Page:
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13. Watch What Time You Sip

Want to lower your odds of needing nighttime trips to the bathroom? Don’t drink anything in the last 2 hours before bed. If you have to get up at night, it can be hard to get back to sleep quickly.

Tip: Keep a nightlight in the bathroom to minimize bright light.

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burning candle casts circular light pattern
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14. Lower the Lights

Dim them around your home 2 to 3 hours before bedtime. Lower light levels signal your brain to make melatonin, the hormone that brings on sleep.

Tip: Use a 15-watt bulb if you read in the last hour before bed.

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Close-up of blades of cooling fan
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15. Hush Noise

Faucet drips, nearby traffic, or a loud dog can chip away at your sleep. And if you're a parent, you might be all too aware of noises at night long after your children have outgrown their cribs.

Tip: Use a fan, an air conditioner, or a white noise app or machine. You can also try ear plugs.

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Stubbed out cigarette in ashtray
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16. Turn Down Tobacco

Nicotine is a stimulant, just like caffeine. Tobacco can keep you from falling asleep and make insomnia worse.

Tip: Many people try several times before they kick the habit. Ask your doctor for help.

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Dog sleeping in bed between two people
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17. Beds Are for People

A cat's or a dog's night moves can cut your sleep short. They can also bring allergy triggers like fleas, fur, dander, and pollen into your bed. 

Tip: Ask your vet or animal trainer how you can teach your pet to snooze happily in its own bed.

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Feet on edge of bathtub
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18. Free Your Mind

Put aside any work, touchy discussions, or complicated decisions 2 to 3 hours before bed. It takes time to turn off the "noise" of the day. If you’ve still got a lot on your mind, jot it down and let go for the night. Then, about an hour before you hit the sack, read something calming, meditate, listen to quiet music, or take a warm bath.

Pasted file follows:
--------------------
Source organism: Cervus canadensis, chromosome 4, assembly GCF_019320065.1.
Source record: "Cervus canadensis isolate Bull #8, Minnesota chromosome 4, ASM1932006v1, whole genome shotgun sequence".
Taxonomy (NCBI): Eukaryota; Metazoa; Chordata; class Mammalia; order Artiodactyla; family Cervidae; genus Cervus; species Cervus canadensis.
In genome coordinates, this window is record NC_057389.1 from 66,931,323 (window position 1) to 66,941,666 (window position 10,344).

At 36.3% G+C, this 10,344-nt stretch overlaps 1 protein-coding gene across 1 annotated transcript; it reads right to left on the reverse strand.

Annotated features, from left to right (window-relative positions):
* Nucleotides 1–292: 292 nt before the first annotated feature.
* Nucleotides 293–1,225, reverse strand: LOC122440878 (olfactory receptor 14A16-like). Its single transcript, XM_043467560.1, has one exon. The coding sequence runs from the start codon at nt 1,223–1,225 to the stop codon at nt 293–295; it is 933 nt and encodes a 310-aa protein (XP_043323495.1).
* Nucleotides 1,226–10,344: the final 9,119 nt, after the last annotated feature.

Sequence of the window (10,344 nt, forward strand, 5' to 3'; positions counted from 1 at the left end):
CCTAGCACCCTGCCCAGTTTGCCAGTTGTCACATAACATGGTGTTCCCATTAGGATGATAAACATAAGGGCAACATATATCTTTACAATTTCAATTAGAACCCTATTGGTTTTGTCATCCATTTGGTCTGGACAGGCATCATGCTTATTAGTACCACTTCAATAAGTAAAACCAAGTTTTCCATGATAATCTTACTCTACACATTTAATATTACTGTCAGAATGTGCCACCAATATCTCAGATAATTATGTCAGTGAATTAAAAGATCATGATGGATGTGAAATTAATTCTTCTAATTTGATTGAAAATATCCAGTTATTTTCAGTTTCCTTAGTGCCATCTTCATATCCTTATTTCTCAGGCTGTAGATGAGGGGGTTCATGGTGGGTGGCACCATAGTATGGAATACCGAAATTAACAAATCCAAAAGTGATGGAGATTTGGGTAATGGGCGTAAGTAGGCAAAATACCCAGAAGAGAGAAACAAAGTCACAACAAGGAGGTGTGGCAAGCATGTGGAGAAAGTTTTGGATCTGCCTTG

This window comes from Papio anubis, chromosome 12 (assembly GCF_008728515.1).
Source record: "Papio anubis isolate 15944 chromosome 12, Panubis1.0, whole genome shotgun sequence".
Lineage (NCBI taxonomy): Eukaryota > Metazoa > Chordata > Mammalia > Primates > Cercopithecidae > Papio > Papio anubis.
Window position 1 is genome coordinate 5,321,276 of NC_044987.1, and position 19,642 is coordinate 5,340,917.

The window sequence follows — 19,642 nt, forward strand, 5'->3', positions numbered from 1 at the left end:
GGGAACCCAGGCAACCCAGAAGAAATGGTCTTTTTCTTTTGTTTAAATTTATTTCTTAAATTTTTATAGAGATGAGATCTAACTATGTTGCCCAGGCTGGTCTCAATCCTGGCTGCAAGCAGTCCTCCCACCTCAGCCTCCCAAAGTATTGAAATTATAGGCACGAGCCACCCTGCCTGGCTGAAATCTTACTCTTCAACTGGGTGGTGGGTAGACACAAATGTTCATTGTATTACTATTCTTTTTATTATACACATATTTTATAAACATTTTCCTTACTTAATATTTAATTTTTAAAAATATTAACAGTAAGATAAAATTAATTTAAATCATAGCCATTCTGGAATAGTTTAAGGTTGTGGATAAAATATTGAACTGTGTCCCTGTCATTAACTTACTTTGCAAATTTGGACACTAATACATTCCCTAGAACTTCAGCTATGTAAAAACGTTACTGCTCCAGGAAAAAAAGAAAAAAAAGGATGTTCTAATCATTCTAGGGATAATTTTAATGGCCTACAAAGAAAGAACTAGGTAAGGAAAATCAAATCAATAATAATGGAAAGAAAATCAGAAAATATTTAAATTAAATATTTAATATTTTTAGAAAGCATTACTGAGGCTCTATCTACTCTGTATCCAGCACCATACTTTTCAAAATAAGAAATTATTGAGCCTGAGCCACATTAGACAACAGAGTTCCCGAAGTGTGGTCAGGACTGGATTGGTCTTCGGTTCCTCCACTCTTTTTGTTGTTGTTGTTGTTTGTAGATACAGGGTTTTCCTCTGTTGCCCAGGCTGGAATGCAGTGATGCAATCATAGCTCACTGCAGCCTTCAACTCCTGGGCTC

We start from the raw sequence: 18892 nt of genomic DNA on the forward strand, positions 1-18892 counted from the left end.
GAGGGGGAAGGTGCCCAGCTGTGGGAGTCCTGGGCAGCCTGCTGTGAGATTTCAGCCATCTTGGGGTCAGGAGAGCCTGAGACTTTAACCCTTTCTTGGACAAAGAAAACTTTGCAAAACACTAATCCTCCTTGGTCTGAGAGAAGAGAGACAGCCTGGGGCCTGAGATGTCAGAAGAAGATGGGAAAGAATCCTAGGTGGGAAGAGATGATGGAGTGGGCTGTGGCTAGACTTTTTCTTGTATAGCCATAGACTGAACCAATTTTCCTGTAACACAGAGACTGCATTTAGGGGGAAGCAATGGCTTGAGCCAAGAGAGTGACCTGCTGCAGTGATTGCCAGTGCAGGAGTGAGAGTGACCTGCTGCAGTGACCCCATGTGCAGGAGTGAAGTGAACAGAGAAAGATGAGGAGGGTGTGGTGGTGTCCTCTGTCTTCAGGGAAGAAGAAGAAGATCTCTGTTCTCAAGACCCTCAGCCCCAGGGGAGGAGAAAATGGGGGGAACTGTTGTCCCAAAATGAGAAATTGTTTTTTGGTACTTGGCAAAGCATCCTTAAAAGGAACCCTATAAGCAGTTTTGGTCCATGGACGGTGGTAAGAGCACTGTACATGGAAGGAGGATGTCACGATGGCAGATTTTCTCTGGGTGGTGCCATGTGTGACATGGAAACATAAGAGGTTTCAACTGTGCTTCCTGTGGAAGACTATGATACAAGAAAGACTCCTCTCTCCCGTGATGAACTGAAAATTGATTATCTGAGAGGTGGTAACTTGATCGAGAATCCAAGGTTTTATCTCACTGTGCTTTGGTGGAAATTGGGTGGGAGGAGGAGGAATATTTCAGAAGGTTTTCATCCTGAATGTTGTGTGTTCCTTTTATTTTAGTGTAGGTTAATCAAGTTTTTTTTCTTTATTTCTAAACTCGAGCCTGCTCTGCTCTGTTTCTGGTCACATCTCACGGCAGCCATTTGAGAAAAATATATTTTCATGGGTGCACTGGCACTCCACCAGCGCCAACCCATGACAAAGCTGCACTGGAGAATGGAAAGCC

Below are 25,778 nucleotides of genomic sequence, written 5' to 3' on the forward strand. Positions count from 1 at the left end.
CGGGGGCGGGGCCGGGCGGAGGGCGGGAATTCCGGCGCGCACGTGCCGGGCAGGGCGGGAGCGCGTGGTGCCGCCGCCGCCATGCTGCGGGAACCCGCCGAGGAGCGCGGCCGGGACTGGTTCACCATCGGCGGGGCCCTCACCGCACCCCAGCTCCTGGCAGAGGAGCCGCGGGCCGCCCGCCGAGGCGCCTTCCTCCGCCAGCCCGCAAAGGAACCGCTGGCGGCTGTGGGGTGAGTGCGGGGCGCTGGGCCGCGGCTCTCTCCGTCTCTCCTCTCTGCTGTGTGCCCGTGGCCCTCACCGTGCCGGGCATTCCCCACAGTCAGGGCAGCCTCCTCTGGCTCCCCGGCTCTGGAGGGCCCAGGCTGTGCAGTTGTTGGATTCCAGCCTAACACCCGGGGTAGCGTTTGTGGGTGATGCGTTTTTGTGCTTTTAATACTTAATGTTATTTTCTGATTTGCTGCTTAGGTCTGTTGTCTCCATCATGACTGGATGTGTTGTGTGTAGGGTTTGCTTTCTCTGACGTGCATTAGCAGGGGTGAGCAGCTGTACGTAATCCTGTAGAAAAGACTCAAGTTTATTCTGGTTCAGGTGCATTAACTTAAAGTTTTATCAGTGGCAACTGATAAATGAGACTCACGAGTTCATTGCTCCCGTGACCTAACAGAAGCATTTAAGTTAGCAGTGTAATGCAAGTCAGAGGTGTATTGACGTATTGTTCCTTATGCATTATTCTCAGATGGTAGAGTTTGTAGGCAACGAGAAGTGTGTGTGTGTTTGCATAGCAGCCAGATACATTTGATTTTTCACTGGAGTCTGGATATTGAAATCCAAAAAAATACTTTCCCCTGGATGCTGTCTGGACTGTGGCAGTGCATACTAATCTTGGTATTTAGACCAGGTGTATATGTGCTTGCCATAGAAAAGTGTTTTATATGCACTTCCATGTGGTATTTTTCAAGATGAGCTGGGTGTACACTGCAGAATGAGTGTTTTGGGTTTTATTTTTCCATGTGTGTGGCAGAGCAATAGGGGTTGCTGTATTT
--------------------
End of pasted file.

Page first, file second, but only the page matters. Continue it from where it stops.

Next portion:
Tip: Even 10 minutes of relaxation makes a difference.

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Pill bottles, dark background
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19. Use Caution with Sleeping Pills

Some sleep medicines can become habit-forming, and they may have side effects. Ideally, pills should be a short-term solution while you make lifestyle changes for better Zzzz's. Ask your doctor what’s OK.

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Woman in bed, covering eyes
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20. Know When to See Your Doctor

Let them know if your sleeplessness lasts for a month or more. They can check to see if a health condition -- such as acid reflux, arthritis, asthma, or depression -- or a medicine you take is part of the problem.

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Sources | Medically Reviewed on 03/14/2019 Reviewed by Nayana Ambardekar, MD on March 14, 2019


1) Eric Anthony Johnson / 81a
2) Paul Bradbury / OJO Images
3) Lilli Day / Photodisc
4) Jacob Hutchings / Digital Light Source
5) Jose Luis Pelaez Inc / Blend
6) Charlie Abad /Photononstop, inset: Andrew Syred/Photo Researchers, Inc.
7) Siri Stafford / Stone
8) Radius Images
9) Slivinski Photo / Photographer's Choice
10) Markus Bernhard / Taxi
11) Davies and Starr / Digital Vision and Thinkstock
12) Tony Cordoza / Photographer's Choice
13) Thinkstock
14) Vilhjalmur Ingi Vilhjalmsson / Flickr
15) PASIEKA / Science Photo Library
16) Adam Gault / OJO Images
17) Nick Vedros & Assoc. / Photographer's Choice
18) Elea Dumas / Brand X Pictures
19) David Elliott / Iconica
20) Blake Sinclair / Workbook Stock


Qanta Ahmed, MD, sleep specialist at the Winthrop-University Hospital Sleep Disorders Center in Mineola, N.Y.
National Sleep Foundation: "Jet Lag and Sleep," "Cognitive Behavioral Therapy for Insomnia," "Can't Sleep? What to Know About Insomnia," "The Sleep Environment."American Academy of Sleep Medicine: "Sleep Hygiene – The Healthy Habits of Good Sleep."
Tworoger, S. Sleep, November 2003; vol 26(7): pp 830-6.
Sleepbetter.org: "17 Healthful Sleep Tips."
Paul Zolty, MD, Sleep specialist Georgia Lung Association.
National Institutes of Health: "Facts About Insomnia."

Reviewed by Nayana Ambardekar, MD on March 14, 2019

This tool does not provide medical advice. See additional information.

THIS TOOL DOES NOT PROVIDE MEDICAL ADVICE. It is intended for general informational purposes only and does not address individual circumstances. It is not a substitute for professional medical advice, diagnosis or treatment and should not be relied on to make decisions about your health. Never ignore professional medical advice in seeking treatment because of something you have read on the WebMD Site. If you think you may have a medical emergency, immediately call your doctor or dial 911.